Figure 24. VEGI treatment inhibits tumor vascularization.
Figure 25. Effect of VEGI treatment on peripheral blood EPCs.
Figure 26. Effect of VEGI treatment on bone marrow HSCs.
Figure 27. VEGI inhibits EPC incorporation into LLC tumors.
Figure 28. Induction of apoptosis of BM-derived cells by VEGI-treatment.
First and foremost, I would like to give an enormous thanks to my dissertation advisor, Dr. LuYuan Li, for years of guidance and for helping me develop my potential as a scientist. He has been an outstanding mentor and I am extremely lucky to have had the opportunity to work with him. I also want to thank my committee for their assistance in the development of my research and for collectively mentoring me thought my graduate career. Thank you to my committee chair, Dr. Donna Stolz for sharing her expertise in immunostaining and confocal imaging. I am grateful to Dr. Shi-Yuan Cheng for advising me on experimental procedures and for allowing me to use the cryostat. I would like to thank Dr. Beth Pflug, for her insight into my research and going the extra distance to be a part of my committee. I also want to express my gratitude to Dr.
Tao Cheng, for seeing me as more than a lab technician and persuading me to apply to the graduate program at Pitt.
I want to thank the Li lab, a group of amazing scientists who have not only been extremely helpful collaborators in research, but have been supportive as friends in life.
Particular thanks goes out to Dr. Fang Tian, who helped me every day along the way and was instrumental in the planning and execution of many of the in vitro experiments. I would also like to thank Dr. Yi Lu for her assistance with the in vivo experiments and sparing me from having to pick up squirming mice.
have struggled and wondered if the end was ever going to be within reach, they are the ones who have never doubted my abilities and potential. I am forever grateful to all the people in my life who have never wavered in their support and encouragement throughout this journey. Thank you to my wonderful husband, Dan, who has traveled this bumpy road with me and never got sick. He has been my rock and the one person who could always make me smile. I cannot begin to describe how much I owe to my biggest supporter, my mom, Lynn. She has believed in me from day one and has sacrificed so much to get me to where I am today. I know I can prevail over any obstacle in life because of her continuous example of courage and strength.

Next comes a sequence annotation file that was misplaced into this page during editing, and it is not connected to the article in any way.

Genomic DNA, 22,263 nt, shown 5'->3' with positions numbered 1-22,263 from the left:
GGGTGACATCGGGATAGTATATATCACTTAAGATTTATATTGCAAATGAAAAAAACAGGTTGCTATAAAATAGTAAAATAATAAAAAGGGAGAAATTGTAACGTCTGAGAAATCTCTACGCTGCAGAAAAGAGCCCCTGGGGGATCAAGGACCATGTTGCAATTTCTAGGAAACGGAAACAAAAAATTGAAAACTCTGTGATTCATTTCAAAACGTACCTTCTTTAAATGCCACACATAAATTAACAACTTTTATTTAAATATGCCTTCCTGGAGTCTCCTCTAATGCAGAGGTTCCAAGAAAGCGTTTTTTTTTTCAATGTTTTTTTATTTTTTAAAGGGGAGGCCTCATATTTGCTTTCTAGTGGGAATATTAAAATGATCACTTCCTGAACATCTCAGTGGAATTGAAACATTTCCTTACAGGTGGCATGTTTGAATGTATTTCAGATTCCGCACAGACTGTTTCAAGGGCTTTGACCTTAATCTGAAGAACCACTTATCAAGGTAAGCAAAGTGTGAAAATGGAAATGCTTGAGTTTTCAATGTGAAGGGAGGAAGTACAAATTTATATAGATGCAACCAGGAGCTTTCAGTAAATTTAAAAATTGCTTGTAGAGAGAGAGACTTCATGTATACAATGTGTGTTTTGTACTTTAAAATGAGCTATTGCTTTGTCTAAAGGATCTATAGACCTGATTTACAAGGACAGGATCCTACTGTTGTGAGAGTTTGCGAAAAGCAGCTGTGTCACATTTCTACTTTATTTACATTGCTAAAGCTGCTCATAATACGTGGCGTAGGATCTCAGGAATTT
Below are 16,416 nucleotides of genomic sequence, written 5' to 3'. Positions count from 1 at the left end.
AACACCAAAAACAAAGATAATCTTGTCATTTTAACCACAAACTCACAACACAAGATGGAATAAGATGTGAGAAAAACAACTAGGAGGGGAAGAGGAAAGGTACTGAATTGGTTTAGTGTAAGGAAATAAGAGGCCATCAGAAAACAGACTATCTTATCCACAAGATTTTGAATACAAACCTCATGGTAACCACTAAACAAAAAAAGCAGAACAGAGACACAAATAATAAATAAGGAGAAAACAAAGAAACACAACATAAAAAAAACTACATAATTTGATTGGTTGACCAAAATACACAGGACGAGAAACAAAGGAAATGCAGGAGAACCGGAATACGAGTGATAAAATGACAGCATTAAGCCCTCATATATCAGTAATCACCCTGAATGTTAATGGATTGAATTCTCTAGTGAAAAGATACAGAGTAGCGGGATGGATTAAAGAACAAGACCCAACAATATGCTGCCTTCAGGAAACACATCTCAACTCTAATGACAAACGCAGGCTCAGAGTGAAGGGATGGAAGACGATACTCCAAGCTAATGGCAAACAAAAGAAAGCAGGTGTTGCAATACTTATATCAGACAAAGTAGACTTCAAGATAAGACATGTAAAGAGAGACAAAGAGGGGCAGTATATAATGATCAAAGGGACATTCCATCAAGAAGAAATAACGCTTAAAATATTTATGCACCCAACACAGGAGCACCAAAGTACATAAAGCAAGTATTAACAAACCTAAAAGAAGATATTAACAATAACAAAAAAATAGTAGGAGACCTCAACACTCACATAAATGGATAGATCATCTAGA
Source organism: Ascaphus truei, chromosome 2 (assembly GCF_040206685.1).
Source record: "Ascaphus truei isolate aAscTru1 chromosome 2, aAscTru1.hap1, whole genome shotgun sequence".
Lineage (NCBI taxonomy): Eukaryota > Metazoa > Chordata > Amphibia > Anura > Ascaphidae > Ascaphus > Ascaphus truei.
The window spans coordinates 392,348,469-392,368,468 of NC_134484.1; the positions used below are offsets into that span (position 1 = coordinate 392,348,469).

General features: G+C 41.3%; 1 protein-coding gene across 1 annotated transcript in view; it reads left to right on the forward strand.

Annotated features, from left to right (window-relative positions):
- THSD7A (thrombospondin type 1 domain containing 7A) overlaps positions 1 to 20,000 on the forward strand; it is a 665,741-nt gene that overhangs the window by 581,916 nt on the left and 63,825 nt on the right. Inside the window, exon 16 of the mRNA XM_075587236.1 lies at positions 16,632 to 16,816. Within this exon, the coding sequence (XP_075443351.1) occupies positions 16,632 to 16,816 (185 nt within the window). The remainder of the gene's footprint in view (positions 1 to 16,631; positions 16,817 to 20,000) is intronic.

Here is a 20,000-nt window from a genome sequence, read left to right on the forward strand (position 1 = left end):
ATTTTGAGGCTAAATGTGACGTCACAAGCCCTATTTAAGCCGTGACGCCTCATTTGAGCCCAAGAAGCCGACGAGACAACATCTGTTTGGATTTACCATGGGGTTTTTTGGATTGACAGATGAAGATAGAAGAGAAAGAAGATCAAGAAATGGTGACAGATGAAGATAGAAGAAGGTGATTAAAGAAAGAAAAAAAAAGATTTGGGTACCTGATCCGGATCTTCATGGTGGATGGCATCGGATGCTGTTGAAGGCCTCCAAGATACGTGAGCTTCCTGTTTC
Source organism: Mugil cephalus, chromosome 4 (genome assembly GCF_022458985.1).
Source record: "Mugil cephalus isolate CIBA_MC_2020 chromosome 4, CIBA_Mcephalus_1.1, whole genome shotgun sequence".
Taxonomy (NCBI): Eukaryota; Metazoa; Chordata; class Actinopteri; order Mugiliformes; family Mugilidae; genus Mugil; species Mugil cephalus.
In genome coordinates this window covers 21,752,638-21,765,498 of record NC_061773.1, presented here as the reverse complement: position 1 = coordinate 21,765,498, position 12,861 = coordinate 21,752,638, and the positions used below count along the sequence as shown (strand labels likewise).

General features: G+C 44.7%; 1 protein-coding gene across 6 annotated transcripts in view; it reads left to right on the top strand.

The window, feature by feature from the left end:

This work was supported in part by grants to L.Y.L. from the National Institutes of Health (Washington, DC; CA113875), Pennsylvania Department of Health (Harrisburg, PA), the Hillman Foundation (Pittsburgh, PA), and the Chinese Ministry of Science and Technology (Beijing, China; 2009CB918900). One chapter of this dissertation contains data from a published manuscript: Tian F, Liang PH, Li LY. “Inhibition of endothelial progenitor cell differentiation by VEGI.” Blood. 2009 May 21;113(21):5352-60. In recognition of their scientific and intellectual contributions, special thanks go out to: Dr. Brain Nolan, Adam Farkas, Richard Demarco, Dr. Hui Yu, Dr. Richard XuFeng, and Mark Ross for their skillful technical assistance.
Anti-angiogenesis is an important avenue and approach to cancer therapy. The development of anti-angiogenic drugs has focused on endogenous angiogenesis inhibitors that innately modulate endothelial cell (EC) growth. Increasing evidence points to tumor vasculogenesis as a principle mechanism for the support and growth of tumors. Therefore, the discovery of endogenous inhibitors which are able to not only suppress tumor angiogenesis, but tumor vasculogenesis as well, is of high therapeutic value.
1.1.1 Angiogenesis The vascular endothelium is an essential component of the cardiovascular system and provides a dynamic barrier between circulating blood and surrounding tissues in the body. The endothelium monolayer plays a vital role in regulating vascular homeostasis, coagulation and inflammation, and as such, restoration of the monolayer is essential following damage or cell death [1, 2].
Under normal conditions, the endothelium undergoes a low turnover rate, retaining ECs in a quiescent state in order to maintain vascular homeostasis . However, the number of
neovascularization, such that occurs following acute stress or injury of the vascular endothelium.
It has been commonly believed that postnatal neovascularization, the vascular growth and remodeling in newborns and adults, is mainly attributed to angiogenesis, a process of capillary sprouting from pre-existing capillary vessels (Figure 1) . The process of angiogenesis can occur during normal physiological conditions such as embryonic development and the female reproductive cycle. Angiogenesis can also be engaged under pathological conditions such as tumor growth, macular degeneration, ischemia and rheumatoid arthritis [1, 5].